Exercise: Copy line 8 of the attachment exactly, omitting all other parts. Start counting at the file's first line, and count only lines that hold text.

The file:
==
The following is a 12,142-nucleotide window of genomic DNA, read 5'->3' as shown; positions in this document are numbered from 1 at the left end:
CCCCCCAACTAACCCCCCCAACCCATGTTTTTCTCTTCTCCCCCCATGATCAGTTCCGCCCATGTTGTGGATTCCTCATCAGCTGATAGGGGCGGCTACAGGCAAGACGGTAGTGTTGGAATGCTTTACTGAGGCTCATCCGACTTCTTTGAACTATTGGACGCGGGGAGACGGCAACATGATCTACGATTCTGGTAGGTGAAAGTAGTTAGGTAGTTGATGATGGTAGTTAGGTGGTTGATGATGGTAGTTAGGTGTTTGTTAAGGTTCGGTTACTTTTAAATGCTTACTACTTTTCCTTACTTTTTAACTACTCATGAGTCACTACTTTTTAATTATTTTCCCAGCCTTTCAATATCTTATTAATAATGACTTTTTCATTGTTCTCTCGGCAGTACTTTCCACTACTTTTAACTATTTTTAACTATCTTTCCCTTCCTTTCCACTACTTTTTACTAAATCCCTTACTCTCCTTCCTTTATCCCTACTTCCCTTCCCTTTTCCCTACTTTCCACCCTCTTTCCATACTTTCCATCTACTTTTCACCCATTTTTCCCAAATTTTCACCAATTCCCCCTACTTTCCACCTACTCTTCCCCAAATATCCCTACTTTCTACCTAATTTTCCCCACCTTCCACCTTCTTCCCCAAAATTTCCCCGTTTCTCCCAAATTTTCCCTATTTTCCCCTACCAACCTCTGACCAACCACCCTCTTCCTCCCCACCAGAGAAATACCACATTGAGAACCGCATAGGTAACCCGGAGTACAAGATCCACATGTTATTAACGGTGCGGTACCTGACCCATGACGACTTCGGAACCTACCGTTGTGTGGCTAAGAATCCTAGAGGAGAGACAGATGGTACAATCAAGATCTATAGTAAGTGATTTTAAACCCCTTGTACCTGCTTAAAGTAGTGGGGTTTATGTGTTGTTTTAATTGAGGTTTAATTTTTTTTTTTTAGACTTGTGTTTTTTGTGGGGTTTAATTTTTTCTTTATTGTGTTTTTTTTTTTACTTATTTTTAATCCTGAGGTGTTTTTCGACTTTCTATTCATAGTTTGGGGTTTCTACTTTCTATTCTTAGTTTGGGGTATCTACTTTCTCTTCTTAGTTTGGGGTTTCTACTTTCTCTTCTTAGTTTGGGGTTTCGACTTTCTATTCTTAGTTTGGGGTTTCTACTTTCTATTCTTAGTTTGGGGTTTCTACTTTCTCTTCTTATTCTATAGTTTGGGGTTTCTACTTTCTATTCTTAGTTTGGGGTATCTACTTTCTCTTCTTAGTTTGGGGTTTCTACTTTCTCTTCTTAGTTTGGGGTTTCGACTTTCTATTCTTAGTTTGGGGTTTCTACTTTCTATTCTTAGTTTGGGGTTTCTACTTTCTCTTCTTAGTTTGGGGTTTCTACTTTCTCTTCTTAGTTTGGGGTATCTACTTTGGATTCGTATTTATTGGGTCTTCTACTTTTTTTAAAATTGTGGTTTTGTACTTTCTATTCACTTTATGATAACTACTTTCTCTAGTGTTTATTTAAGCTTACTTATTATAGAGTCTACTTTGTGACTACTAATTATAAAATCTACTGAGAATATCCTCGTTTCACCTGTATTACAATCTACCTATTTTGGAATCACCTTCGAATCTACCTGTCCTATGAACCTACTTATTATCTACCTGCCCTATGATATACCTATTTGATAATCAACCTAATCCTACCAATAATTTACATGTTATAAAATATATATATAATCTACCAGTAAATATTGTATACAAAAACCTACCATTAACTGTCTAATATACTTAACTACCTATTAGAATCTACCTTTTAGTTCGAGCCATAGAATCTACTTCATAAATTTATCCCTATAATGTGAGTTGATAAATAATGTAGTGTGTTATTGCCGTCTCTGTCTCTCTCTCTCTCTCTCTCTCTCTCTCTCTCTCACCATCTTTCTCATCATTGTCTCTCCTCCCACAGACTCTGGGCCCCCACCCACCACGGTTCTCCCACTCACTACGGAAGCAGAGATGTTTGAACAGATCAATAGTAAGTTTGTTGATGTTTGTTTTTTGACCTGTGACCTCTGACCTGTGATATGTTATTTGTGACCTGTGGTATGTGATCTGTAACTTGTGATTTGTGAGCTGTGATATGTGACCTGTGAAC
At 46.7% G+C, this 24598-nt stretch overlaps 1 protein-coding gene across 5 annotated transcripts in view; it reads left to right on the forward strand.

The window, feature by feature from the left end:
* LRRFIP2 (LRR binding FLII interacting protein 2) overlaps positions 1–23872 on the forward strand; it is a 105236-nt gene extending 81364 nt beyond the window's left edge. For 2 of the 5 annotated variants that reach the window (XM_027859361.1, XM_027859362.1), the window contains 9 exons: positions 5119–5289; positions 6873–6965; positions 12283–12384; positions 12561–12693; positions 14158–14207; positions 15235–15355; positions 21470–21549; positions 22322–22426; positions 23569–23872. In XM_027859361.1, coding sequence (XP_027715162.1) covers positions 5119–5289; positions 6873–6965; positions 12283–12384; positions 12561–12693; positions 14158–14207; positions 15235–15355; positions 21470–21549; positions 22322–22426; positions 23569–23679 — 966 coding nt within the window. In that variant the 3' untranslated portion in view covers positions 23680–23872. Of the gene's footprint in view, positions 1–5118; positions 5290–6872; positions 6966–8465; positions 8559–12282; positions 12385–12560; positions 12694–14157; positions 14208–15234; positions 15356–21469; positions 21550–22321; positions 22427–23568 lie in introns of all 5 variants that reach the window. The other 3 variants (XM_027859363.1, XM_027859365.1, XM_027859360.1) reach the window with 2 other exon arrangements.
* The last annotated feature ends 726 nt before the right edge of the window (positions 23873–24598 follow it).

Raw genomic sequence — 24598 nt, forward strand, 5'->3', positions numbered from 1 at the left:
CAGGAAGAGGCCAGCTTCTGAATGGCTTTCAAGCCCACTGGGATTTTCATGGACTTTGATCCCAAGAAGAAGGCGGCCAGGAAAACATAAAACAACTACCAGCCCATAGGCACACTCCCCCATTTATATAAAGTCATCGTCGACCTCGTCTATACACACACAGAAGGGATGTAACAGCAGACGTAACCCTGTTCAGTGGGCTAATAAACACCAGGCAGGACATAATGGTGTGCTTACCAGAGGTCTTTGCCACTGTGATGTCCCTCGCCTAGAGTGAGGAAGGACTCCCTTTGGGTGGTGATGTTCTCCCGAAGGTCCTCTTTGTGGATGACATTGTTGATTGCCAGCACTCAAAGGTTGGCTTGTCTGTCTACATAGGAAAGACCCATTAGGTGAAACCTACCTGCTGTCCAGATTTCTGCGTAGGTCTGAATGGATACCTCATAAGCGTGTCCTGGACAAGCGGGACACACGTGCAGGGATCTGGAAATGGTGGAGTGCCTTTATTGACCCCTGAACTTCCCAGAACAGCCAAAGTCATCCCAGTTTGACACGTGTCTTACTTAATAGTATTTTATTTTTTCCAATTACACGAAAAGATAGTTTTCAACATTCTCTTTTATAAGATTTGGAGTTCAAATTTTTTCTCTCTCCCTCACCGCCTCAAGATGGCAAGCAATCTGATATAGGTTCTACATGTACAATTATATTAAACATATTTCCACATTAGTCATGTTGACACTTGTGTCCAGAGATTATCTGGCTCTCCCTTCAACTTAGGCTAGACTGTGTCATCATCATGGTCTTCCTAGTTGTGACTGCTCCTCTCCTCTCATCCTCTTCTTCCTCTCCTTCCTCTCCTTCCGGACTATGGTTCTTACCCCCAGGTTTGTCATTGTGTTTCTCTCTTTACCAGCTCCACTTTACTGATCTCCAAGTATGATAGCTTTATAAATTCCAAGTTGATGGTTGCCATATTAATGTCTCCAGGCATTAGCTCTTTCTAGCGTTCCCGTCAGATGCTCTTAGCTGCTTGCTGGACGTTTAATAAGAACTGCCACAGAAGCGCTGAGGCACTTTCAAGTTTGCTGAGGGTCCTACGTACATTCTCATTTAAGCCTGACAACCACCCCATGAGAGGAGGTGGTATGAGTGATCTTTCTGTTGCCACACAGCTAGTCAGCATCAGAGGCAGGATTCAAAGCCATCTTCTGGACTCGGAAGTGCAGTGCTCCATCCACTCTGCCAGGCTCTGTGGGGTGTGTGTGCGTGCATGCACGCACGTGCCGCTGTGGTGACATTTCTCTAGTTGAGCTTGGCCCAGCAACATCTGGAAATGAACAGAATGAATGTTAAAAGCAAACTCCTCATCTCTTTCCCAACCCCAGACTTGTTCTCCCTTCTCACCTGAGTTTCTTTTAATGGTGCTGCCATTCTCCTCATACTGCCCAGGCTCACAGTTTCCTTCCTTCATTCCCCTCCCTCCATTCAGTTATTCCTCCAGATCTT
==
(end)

CAGGAAGAGGCCAGCTTCTGAATGGCTTTCAAGCCCACTGGGATTTTCATGGACTTTGATCCCAAGAAGAAGGCGGCCAGGAAAACATAAAACAACTACCAGCCCATAGGCACACTCCCCCATTTATATAAAGTCATCGTCGACCTCGTCTATACACACACAGAAGGGATGTAACAGCAGACGTAACCCTGTTCAGTGGGCTAATAAACACCAGGCAGGACATAATGGTGTGCTTACCAGAGGTCTTTGCCACTGTGATGTCCCTCGCCTAGAGTGAGGAAGGACTCCCTTTGGGTGGTGATGTTCTCCCGAAGGTCCTCTTTGTGGATGACATTGTTGATTGCCAGCACTCAAAGGTTGGCTTGTCTGTCTACATAGGAAAGACCCATTAGGTGAAACCTACCTGCTGTCCAGATTTCTGCGTAGGTCTGAATGGATACCTCATAAGCGTGTCCTGGACAAGCGGGACACACGTGCAGGGATCTGGAAATGGTGGAGTGCCTTTATTGACCCCTGAACTTCCCAGAACAGCCAAAGTCATCCCAGTTTGACACGTGTCTTACTTAATAGTATTTTATTTTTTCCAATTACACGAAAAGATAGTTTTCAACATTCTCTTTTATAAGATTTGGAGTTCAAATTTTTTCTCTCTCCCTCACCGCCTCAAGATGGCAAGCAATCTGATATAGGTTCTACATGTACAATTATATTAAACATATTTCCACATTAGTCATGTTGACACTTGTGTCCAGAGATTATCTGGCTCTCCCTTCAACTTAGGCTAGACTGTGTCATCATCATGGTCTTCCTAGTTGTGACTGCTCCTCTCCTCTCATCCTCTTCTTCCTCTCCTTCCTCTCCTTCCGGACTATGGTTCTTACCCCCAGGTTTGTCATTGTGTTTCTCTCTTTACCAGCTCCACTTTACTGATCTCCAAGTATGATAGCTTTATAAATTCCAAGTTGATGGTTGCCATATTAATGTCTCCAGGCATTAGCTCTTTCTAGCGTTCCCGTCAGATGCTCTTAGCTGCTTGCTGGACGTTTAATAAGAACTGCCACAGAAGCGCTGAGGCACTTTCAAGTTTGCTGAGGGTCCTACGTACATTCTCATTTAAGCCTGACAACCACCCCATGAGAGGAGGTGGTATGAGTGATCTTTCTGTTGCCACACAGCTAGTCAGCATCAGAGGCAGGATTCAAAGCCATCTTCTGGACTCGGAAGTGCAGTGCTCCATCCACTCTGCCAGGCTCTGTGGGGTGTGTGTGCGTGCATGCACGCACGTGCCGCTGTGGTGACATTTCTCTAGTTGAGCTTGGCCCAGCAACATCTGGAAATGAACAGAATGAATGTTAAAAGCAAACTCCTCATCTCTTTCCCAACCCCAGACTTGTTCTCCCTTCTCACCTGAGTTTCTTTTAATGGTGCTGCCATTCTCCTCATACTGCCCAGGCTCACAGTTTCCTTCCTTCATTCCCCTCCCTCCATTCAGTTATTCCTCCAGATCTT